Updated: Apr 5
So many of us are taking or have taken exams. We think we know exactly what we have to do - sit down, study and practice until we think we're ready. But what we seem to forget is that preparation takes quite a lot of time. How can you maximise the effort you put in and get that exam result as quickly as possible?
Okay, you've got an exam to pass. But in 1 month?! Seriously? Well, kid, I don't think that's ever going to happen...
This would be what most people would say to you if you tell them you don't really have much time to prepare for your language exam but you still want to pass it. Whatever the reason, no one really cares. To be honest, you shouldn't waste your time thinking about why you ended up in such a situation.
What's needed now is concentration, focus, maximum effort and tactics.
Take these steps if you need to pass an exam fast
Step 1. Know your level and take a diagnostic test
You need to be aware of your current level. Don't have high hopes that you're going to pass if your level is not close to the desired one. Frankly speaking, 1 or 1,5 months preparation time is enough to learn tactics and strategies, and to correct smaller mistakes. It is definitely NOT enough time to jump a whole level.
Taking a diagnostic test (basically taking the test for the first time without any previous preparation) is extremely useful to inform you about your strengths and weaknesses. This step will help you set up a priority list - more on that in the next step.
Step 2. Set up your priority list
This can be done in two ways: Either focus on your weakest points and leave the stronger ones for later, or decide which section of the exam carries more points and work on those more. This is already part of your exam strategy. In some exams, for example in the IELTS writing, one task is worth more points than the other, so it's not worth putting equal amount of energy into preparing for both.
You might also realise that listening is your strongest part, so focus more on the weaker sections for sure, but don't leave listening out of the equation completely! Even if a certain skill is easy for you, you still need practice in the task types.
Step 3. Practice the task types
If you don't have much time for preparation, the most you can do is familiarise yourself with the task types and practice them endlessly. Most of the time exams are not about whether you speak the language at a certain level, but about how well you know what you need to do.
It can easily happen that your level absolutely meets the exam requirements, you just don't know what's expected of you, and that's why you don't get enough points (I have several personal examples for this because I've always been impatient to look into task types). For example, in Cambridge speaking exams speaking at length is the most important thing to keep in mind. You're there to show them absolutely everything that you're capable of, not to just answer one or two questions.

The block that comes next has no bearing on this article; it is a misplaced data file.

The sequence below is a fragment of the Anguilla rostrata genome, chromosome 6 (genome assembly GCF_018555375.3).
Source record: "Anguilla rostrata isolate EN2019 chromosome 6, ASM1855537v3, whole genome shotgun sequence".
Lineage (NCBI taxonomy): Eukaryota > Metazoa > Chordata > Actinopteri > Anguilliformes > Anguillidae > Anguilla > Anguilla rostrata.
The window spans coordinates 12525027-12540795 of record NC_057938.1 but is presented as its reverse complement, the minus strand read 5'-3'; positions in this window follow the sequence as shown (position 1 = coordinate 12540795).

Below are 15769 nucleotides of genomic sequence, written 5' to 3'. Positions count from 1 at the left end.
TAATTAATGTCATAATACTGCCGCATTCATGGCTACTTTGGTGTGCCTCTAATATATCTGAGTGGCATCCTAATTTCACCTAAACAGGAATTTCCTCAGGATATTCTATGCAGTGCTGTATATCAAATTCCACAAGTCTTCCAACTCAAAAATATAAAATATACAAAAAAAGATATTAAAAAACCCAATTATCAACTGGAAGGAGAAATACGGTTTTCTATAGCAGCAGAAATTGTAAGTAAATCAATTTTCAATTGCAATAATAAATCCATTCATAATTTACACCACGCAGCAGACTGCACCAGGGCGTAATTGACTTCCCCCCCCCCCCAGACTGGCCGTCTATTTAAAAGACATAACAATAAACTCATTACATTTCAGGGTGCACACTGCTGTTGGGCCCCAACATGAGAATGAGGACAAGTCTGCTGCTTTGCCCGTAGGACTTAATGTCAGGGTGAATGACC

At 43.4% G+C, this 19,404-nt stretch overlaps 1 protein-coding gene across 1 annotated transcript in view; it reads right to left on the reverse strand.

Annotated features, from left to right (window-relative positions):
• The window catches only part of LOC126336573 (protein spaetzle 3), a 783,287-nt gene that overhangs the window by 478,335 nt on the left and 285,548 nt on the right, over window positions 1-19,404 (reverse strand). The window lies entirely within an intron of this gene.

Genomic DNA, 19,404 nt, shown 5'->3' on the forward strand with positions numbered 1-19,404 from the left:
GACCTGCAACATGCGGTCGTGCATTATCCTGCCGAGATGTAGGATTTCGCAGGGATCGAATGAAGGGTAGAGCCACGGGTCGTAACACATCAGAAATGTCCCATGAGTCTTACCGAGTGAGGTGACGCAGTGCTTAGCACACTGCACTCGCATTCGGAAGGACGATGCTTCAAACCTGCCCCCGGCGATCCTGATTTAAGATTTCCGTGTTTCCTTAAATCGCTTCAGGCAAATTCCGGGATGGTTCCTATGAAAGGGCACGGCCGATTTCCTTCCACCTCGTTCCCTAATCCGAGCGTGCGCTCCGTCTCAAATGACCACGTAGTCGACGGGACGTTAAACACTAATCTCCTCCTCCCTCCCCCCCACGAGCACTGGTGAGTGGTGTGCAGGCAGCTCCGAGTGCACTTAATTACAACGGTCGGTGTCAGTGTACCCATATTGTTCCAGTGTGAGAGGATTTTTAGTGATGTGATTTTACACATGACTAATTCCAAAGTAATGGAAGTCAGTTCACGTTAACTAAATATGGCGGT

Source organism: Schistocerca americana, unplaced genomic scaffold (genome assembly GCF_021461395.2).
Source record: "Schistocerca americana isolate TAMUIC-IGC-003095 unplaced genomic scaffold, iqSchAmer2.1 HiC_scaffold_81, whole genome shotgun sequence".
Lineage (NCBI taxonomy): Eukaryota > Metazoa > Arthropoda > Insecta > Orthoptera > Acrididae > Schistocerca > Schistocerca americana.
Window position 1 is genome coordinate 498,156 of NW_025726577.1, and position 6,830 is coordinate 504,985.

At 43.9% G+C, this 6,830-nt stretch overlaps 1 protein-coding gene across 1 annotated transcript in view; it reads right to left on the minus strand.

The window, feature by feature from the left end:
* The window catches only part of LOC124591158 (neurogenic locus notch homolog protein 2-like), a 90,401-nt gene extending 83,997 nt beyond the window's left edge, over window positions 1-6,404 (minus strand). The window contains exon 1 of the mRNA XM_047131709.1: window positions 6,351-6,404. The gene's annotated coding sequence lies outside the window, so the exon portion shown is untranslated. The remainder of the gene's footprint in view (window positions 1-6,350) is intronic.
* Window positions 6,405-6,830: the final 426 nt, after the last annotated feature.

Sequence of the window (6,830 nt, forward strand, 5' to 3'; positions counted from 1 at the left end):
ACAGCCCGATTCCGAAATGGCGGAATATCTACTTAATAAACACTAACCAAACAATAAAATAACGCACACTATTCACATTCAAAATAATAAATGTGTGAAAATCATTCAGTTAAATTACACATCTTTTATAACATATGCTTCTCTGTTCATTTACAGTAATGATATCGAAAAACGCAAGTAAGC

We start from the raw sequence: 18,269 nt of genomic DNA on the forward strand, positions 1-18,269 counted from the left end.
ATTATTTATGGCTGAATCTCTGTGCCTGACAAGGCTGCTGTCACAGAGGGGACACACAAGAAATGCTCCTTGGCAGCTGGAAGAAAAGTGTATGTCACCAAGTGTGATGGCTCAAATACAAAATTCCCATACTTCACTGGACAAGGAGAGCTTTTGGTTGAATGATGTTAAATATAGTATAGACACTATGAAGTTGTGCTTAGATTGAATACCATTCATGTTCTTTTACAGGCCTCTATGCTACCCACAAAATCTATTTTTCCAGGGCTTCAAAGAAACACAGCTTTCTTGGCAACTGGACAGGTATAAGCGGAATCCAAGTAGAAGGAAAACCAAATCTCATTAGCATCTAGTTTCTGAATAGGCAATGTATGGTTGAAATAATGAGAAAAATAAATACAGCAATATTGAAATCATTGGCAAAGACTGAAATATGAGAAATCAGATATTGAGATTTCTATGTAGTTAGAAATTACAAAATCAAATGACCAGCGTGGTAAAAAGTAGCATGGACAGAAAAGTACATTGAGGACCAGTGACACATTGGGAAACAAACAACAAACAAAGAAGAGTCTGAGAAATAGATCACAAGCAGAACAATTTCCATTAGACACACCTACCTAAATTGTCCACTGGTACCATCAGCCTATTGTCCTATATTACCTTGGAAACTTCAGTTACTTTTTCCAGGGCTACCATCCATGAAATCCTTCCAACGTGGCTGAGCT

Step 4. Practice every day
Let's face it - you don't have much time left until the exam. So make the most of it. My personal experience is that regular shorter practice sessions are worth much more than irregular longer ones. Download apps that help you work on your skills every day for 5-10 minutes. I'd recommend the following:
Elevate - great for learning vocabulary, synonyms, practicing style, and short-term memory for listening.
Quizlet - create your own wordlists and practice them with the help of various games
Podcasts - listen to a short episode on anything every day to practice listening skills and improve your comprehension. Try these ones, for example: 6 minute English or The English We Speak by the BBC, and Learning English Podcast by Voice of America. For Business English learners, take a look at Business English Pod. These are specifically about learning English, but whatever other podcast you find will be beneficial.
Facebook pages - follow certain news sites or any site that you're interested in, and read an article every day. When I'm learning languages, I also read these news articles out to improve my pronunciation.
Mootish.com - a great website to practice arguing. You can join any room where people argue about certain controversial topics.
Games to practice vocabulary - there are many word search and crossword apps (e.g. 94%, Word Search or 94 seconds) that you can play when you're bored but they can still boost your passive knowledge.
Freerice - a vocabulary learning/practicing website and app, which at the same time supports the World Food Programme, so while you're playing and learning, you're also supporting many people in the world!
Step 5. Study with a teacher
All the previous steps can be taken alone but you will definitely increase your productivity, efficiency and chance of passing if you find yourself a teacher. Take at least 2 lessons per week, and ask your teacher to find your weak spots (the easiest way to do this is by writing a letter or essay; these will instantly show whether you have issues with word order, articles, tenses, vocabulary, etc.) and systematically start working on getting rid of them. You can also consider the courses offered by Short and Simple English.
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